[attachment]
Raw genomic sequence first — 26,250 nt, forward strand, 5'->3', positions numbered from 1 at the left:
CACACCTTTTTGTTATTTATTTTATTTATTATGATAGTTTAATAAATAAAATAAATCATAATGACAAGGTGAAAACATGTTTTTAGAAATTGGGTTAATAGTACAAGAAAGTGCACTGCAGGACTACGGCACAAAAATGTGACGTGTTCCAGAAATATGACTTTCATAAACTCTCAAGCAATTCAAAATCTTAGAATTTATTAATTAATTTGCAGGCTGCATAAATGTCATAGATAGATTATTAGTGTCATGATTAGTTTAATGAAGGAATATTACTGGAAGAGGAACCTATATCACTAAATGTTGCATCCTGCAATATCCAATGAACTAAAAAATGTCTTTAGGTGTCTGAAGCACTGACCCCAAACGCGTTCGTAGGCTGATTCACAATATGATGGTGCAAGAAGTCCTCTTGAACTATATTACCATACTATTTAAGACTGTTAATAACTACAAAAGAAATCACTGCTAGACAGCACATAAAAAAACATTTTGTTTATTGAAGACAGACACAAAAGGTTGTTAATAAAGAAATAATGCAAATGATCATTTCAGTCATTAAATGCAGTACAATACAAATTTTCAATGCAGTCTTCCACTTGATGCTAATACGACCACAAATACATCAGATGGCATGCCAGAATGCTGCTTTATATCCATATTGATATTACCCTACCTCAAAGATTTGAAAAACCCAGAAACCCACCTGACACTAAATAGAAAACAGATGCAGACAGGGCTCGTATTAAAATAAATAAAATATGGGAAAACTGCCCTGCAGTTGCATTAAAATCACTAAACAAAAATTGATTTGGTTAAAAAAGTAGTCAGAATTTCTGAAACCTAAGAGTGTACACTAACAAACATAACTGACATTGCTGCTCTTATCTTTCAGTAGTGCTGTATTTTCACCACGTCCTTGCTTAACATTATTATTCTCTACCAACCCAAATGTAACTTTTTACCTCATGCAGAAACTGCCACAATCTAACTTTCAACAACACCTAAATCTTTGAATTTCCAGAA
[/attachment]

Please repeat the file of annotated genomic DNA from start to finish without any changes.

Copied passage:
Raw genomic sequence first — 26,250 nt, forward strand, 5'->3', positions numbered from 1 at the left:
CACACCTTTTTGTTATTTATTTTATTTATTATGATAGTTTAATAAATAAAATAAATCATAATGACAAGGTGAAAACATGTTTTTAGAAATTGGGTTAATAGTACAAGAAAGTGCACTGCAGGACTACGGCACAAAAATGTGACGTGTTCCAGAAATATGACTTTCATAAACTCTCAAGCAATTCAAAATCTTAGAATTTATTAATTAATTTGCAGGCTGCATAAATGTCATAGATAGATTATTAGTGTCATGATTAGTTTAATGAAGGAATATTACTGGAAGAGGAACCTATATCACTAAATGTTGCATCCTGCAATATCCAATGAACTAAAAAATGTCTTTAGGTGTCTGAAGCACTGACCCCAAACGCGTTCGTAGGCTGATTCACAATATGATGGTGCAAGAAGTCCTCTTGAACTATATTACCATACTATTTAAGACTGTTAATAACTACAAAAGAAATCACTGCTAGACAGCACATAAAAAAACATTTTGTTTATTGAAGACAGACACAAAAGGTTGTTAATAAAGAAATAATGCAAATGATCATTTCAGTCATTAAATGCAGTACAATACAAATTTTCAATGCAGTCTTCCACTTGATGCTAATACGACCACAAATACATCAGATGGCATGCCAGAATGCTGCTTTATATCCATATTGATATTACCCTACCTCAAAGATTTGAAAAACCCAGAAACCCACCTGACACTAAATAGAAAACAGATGCAGACAGGGCTCGTATTAAAATAAATAAAATATGGGAAAACTGCCCTGCAGTTGCATTAAAATCACTAAACAAAAATTGATTTGGTTAAAAAAGTAGTCAGAATTTCTGAAACCTAAGAGTGTACACTAACAAACATAACTGACATTGCTGCTCTTATCTTTCAGTAGTGCTGTATTTTCACCACGTCCTTGCTTAACATTATTATTCTCTACCAACCCAAATGTAACTTTTTACCTCATGCAGAAACTGCCACAATCTAACTTTCAACAACACCTAAATCTTTGAATTTCCAGAA